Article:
Golub Associates Stays Flexible –

With deal flow and competition for those deals intensifying, the ability to make decisions quickly in the current market can make or break a transaction. That helps to explain why capital provider Golub Associates makes it a point to get clients an answer in 48 hours.

Headed by Lawrence Golub, previously a managing director with Wasserstein Perella, the nine-year-old firm has had plenty of transactions to consider lately, closing 12 investments over the last 15 months. “On any given week, we are working on 15 transactions, a few of which might be signed up,” says Golub, who looks at every deal before the firm accepts it.

The firm manages more than $200 million of capital, and provides financing for growth, acquisitions, recapitalizations, refinancings and management buyouts. Golub typically invests in privately and publicly held businesses with operating cash flow in excess of $4 million per year and sustainable proprietary positions in their markets.

Typical investments range in size from $3 million to $15 million, with almost one-third of the firm’s recent deals in the consumer products market. Golub does not invest in high technology, biotechnology, pharmaceutical, telecommunications infrastructure, oil and gas exploration, re-lending or passive real estate businesses.

Golub said that because the firm works with SBICs, legally his firm is unable to invest in certain areas. As for other areas – including real estate – Golub says he would rather focus the firm’s attention toward transactions that his firm “understands well, and can help our clients get what they need.”

Multiple Choices

One way to get clients what they need is by being flexible when financing deals. The firm’s principals say this is only natural given who invests in the firm. “When you consider that most of our investors are high-net-worth individuals, combined with the desired economics of the management team, we need to bring more choices to the table,” said Greg Cashman, a principal. “Instead of looking down from a banker’s perspective, we look up from an investor’s perspective. And we have a reputation for getting things done.”

Golub cites the firm’s work in 2001 for Gemini Industries, a York Management portfolio company that designs, imports and manufactures electronics accessories, and typically sells to mass merchants (such as Wal-Mart) under such well-known names as Phillips and Zenith. Gemini purchased the assets of Zenith Accessories in 2001.

“[York] needed several million dollars to refinance the business,” Golub recalls. “We came up with a simple but very creative idea: We invested senior debt, persuaded the bank group to allow us to join, and we took a traditional bank interest rate, and we took warrants that compensated us for the return.

“It was a win-win-win situation,” he continues. “They got to make an acquisition, the existing lenders had to share their collateral, but their investment increased with profits, and it was a win for Golub Associates because we priced it lower than we would have, and it was a fair risk of return, and it would allow us to build relationships with York and Gemini.”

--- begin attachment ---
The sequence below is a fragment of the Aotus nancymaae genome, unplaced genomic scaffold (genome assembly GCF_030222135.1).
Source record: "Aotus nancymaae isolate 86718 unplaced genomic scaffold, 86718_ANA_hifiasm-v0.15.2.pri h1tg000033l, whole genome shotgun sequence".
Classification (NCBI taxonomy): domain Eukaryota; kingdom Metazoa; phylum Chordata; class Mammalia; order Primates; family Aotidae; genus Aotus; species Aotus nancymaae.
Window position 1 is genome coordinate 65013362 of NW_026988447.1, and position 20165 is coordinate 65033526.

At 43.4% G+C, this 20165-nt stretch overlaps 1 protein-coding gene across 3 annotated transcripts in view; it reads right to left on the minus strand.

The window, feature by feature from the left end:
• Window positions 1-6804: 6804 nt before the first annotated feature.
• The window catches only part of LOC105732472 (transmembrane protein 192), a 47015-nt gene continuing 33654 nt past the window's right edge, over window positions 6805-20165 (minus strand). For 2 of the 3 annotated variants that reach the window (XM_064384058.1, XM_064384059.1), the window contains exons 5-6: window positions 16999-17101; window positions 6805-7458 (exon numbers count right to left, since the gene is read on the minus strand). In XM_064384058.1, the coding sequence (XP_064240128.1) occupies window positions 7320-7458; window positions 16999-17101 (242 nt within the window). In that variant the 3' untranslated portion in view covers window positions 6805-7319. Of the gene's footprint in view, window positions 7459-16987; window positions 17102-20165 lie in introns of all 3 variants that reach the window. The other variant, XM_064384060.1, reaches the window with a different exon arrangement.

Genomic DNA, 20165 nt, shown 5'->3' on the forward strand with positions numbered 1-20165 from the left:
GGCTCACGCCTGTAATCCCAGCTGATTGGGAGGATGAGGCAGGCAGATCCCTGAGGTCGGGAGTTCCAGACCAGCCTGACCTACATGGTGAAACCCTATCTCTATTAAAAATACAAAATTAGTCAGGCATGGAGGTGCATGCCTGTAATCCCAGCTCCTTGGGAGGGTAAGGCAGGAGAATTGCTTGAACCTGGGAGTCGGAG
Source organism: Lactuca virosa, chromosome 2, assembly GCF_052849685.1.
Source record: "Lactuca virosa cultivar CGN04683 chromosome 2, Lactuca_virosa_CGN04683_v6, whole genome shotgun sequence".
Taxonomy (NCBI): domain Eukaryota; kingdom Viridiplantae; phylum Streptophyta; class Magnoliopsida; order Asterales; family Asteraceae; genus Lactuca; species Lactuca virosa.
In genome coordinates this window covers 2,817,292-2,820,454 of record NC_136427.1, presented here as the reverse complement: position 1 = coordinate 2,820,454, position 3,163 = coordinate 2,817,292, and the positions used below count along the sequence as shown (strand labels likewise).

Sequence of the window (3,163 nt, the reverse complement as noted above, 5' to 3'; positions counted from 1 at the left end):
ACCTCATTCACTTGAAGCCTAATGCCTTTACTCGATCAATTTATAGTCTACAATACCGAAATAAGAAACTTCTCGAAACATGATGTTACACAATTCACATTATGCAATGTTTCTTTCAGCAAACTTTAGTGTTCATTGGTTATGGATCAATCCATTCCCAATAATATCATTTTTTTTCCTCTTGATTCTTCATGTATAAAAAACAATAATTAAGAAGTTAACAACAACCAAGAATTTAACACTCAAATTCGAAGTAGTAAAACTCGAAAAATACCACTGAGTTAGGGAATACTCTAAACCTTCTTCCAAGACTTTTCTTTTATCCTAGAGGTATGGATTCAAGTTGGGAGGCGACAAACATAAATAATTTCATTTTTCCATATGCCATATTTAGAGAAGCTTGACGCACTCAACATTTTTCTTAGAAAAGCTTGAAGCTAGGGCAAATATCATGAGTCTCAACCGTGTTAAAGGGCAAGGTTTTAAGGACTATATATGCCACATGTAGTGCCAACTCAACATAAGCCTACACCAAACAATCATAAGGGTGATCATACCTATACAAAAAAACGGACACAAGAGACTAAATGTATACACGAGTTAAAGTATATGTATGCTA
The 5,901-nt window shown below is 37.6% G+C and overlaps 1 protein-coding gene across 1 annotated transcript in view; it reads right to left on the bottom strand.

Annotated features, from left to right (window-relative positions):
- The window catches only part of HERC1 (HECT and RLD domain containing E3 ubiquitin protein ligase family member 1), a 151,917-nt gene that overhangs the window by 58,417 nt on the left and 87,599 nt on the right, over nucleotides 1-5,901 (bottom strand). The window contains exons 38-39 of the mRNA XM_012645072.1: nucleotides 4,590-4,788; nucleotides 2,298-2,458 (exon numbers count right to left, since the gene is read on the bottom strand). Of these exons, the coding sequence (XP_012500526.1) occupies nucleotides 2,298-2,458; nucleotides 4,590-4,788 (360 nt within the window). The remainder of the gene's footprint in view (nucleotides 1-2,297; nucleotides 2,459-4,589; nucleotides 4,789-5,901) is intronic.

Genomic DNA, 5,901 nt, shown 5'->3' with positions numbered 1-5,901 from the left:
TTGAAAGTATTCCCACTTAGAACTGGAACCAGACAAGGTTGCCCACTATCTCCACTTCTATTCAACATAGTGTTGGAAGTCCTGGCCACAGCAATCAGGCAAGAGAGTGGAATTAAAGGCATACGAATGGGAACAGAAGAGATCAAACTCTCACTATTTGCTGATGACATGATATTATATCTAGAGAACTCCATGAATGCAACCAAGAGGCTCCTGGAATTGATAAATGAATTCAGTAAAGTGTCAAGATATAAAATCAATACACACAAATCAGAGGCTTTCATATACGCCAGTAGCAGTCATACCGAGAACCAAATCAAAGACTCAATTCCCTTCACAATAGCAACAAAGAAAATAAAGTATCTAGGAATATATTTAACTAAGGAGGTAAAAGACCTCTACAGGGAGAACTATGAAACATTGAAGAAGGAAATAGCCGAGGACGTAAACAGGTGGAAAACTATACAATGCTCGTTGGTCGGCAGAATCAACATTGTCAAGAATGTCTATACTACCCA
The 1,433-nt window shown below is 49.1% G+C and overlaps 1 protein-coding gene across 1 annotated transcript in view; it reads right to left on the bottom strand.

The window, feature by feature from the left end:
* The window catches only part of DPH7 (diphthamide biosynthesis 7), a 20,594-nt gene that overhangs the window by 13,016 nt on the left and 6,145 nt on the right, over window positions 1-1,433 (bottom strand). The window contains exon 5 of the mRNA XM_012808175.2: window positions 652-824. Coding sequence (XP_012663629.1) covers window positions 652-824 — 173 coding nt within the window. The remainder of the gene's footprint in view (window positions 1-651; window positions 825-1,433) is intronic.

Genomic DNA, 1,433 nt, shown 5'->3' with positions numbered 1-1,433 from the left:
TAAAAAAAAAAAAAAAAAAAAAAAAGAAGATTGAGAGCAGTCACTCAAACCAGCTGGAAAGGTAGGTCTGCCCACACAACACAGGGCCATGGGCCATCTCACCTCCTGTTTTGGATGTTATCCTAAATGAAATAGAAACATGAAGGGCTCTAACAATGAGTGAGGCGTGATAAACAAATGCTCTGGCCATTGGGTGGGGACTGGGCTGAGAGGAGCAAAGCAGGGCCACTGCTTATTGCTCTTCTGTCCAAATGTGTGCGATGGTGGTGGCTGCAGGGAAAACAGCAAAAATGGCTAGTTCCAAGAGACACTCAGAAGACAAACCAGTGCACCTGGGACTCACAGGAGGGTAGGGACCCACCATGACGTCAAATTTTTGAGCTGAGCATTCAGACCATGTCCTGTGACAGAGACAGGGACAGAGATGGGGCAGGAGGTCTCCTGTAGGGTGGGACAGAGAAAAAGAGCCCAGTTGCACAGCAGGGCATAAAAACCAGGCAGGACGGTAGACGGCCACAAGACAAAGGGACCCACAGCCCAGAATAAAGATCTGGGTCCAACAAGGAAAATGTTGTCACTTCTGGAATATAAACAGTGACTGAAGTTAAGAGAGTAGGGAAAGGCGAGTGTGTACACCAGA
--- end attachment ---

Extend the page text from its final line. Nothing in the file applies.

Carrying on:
A more recent transaction, which Golub helped finance last year, was Prairie Capital’s recapitalization of Roman Decorating Products, the leading manufacturer of wallpaper paste, primers and strippers, for residential and industrial use.

“Prairie Capital had reached a tentative agreement [for an MBO]. When Prairie came to us seeking mezzanine financing, our firm was able to have a commitment letter signed and delivered in two-and-a-half weeks. I don’t think anyone else could have got a commitment letter in less than three weeks.”

Interestingly enough, Prairie is also a competitor to Golub, as is Allied Capital and American Capital Strategies, the principals said. “Depending on the type of deal we are looking at, there could be different competitors: larger mezz funds, medium-sized mezz funds…but it all depends on the transaction,” Golub says.

Golub’s Experience

Before forming GA, Golub was a managing director of Wasserstein Perella and an officer of Allen & Company Incorporated. A former White House Fellow, he is currently the Treasurer of the White House Fellows Foundation and the President of the Harvard JD-MBA Alumni Association.

Golub draws on that experience when the firm is considering a transaction. “Sometimes I play Devil’s Advocate, in order to ensure that we are seeing all sides of a deal,” said Golub. “And, in addition, it is great training exercise for the firm. Our guys might see a new perspective or a new strategy on how to approach a deal. Perhaps only 50% of the discussion will affect the deal on the table the rest is for the next deal.”

Looking ahead, the firm will maintain its emphasis on efficiency, a strength that will be important in an increasingly active market. “If you do things well, with responsiveness, it works well for both the clients and the firm,” says Clarence Schwab, vice president at Golub.